How to do inventory management with many models/columns?

I am trying to keep track of my inventory which has 30+ different models, and I want to use my sales database to deduct from the inventory automatically or at least somewhat easily. Considering i have thousands of purchases and 30+ different models, it doesn’t seem to make good sense for either model or purchase to be the column property.

Even if i use the different models as columns (assuming i do not mind the 30+ columns), the sales purchases are row entries. How do i relate the sales entry and the inventory deduction with something like an invoice number?

I would like to keep a running tab on my available inventory for all models at all times. Even if its only at the summary area at the botton of the table, that’s fine. Does anyone have any idea of how to do that easily and well?

Hi Yscias,

All the materials management implementations that I have worked with had a central materials transaction table, with fields like Material (Model?) nr, Description, Movement Type, qty and unit of measure as a base.

If you want to add financial information to your system, you can go one of two ways.

  • You could create an additional table for financial information, where you store your financial transactions, eg sales invoices, goods receipts and purchase invoices. Because you have two different tables, you would most likely need to create update transactions using a button that will update both the logistics and the financial tables. Bear in mind that the Coda database (to my knowledge) is not ACID compliant. Further, you would need to implement a check to ensure that the quantities on the two tables are and remain in sync with each other. Including managing the rolling qty balances in both tables for each material.
  • The alternative would be to create additional columns on your materials transactions table to store the financial information as well. In this method you have only one table to update, which simplifies things quite a bit.

What you do not mention, is whether you need to calculate a value per material. This adds quite a lot of complexity, depending on how accurate you want to be.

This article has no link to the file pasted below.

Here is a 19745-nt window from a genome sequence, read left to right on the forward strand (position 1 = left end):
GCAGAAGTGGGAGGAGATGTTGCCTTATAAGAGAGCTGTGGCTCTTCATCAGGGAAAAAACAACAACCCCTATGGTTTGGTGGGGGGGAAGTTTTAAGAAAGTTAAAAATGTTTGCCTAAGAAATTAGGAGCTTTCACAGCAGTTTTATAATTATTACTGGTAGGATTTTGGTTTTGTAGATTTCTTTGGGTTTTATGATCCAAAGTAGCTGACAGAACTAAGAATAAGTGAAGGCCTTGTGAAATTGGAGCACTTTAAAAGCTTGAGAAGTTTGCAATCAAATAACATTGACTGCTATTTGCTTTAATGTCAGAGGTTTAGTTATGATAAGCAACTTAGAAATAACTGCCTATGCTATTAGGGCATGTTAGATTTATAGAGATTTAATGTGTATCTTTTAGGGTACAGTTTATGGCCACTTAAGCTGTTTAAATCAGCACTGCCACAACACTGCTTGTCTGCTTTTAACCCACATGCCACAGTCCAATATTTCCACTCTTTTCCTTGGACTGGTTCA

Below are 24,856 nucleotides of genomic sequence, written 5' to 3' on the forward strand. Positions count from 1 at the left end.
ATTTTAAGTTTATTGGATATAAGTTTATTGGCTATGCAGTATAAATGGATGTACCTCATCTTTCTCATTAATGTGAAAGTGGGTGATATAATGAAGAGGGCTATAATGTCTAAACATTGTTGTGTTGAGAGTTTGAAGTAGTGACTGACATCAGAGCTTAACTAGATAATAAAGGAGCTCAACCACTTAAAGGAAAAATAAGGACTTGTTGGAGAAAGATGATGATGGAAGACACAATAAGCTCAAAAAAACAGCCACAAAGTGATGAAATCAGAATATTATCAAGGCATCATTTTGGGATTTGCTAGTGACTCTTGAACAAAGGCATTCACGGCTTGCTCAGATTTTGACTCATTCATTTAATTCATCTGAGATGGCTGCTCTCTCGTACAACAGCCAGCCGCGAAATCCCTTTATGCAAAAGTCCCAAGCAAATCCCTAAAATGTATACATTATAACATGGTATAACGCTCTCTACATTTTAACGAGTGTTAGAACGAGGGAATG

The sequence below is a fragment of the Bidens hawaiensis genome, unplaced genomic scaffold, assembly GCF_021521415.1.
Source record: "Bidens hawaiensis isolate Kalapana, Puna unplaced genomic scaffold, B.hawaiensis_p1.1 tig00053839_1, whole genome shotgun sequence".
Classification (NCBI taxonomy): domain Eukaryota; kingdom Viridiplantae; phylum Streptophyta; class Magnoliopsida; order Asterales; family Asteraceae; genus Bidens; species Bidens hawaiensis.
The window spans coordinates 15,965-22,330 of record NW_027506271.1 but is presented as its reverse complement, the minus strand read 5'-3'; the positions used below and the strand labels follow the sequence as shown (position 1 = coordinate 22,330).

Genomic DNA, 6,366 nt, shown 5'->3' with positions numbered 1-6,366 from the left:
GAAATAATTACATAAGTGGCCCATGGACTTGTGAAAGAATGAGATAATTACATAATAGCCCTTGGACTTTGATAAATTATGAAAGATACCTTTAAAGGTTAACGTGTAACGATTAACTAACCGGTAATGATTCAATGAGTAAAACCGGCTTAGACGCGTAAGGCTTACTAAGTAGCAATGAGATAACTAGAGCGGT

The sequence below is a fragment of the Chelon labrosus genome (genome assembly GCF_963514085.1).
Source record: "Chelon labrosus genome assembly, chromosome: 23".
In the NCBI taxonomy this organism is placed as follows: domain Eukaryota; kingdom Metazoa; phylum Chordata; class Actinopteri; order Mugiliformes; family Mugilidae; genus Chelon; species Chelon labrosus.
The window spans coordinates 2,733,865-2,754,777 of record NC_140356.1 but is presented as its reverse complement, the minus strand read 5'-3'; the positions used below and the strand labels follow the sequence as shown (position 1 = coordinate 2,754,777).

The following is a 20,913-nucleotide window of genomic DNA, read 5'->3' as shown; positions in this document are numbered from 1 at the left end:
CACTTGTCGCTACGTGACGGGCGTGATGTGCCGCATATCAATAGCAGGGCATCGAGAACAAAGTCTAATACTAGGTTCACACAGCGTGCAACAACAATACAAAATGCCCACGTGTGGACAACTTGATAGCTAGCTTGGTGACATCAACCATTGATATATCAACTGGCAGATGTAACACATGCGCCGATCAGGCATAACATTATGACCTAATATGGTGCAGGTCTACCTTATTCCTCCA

You would then build views on the tables to look at sales transactions, purchase transactions and goods movements.

While I prefer the second approach, both approaches will give you the answer(s) that you need. Of course, this is a very generic example, that will be heavily influenced by what you currently have, as well as what your detailed requirements are.

Hope this helps, feel free to ask more.

Rambling Pete

Hi, I work in Chemical Sales and have set up a Demand Planning system. The team input into the Demand Plan in KGS of Finished Product, then we generate Financial Forecasts using the USD/KG selling price and Raw Material Purchases by running the KGS of Finished Product required through a formulation table.

We have a Customer Master List which has all the relevant Customer information and a Chemical Master List which has all the relevant chemical information including Pack Size (Tanker or Drum etc).

When Demand Planning we just do a Look Up to the Customer and the Item Masters. It stops the Demand Plan forecast becoming massive and unwieldy.

And I should say the Demand Plan (with Forecasted information) allows us to understand the minimum stock level (1 month) for all Finished Products (around 400) and Raw Materials (around 800). Conditional Formatting just goes red when something is below one month of the Forecasted Plan. The sales lines per month is around 1,500 Item and Customer combinations. There are some duplicates when a Customer buys the same Item twice in a month, but I run a consolidation on Customer By Item By Period which takes the 1,500 sales lines to less than 500 for the month.

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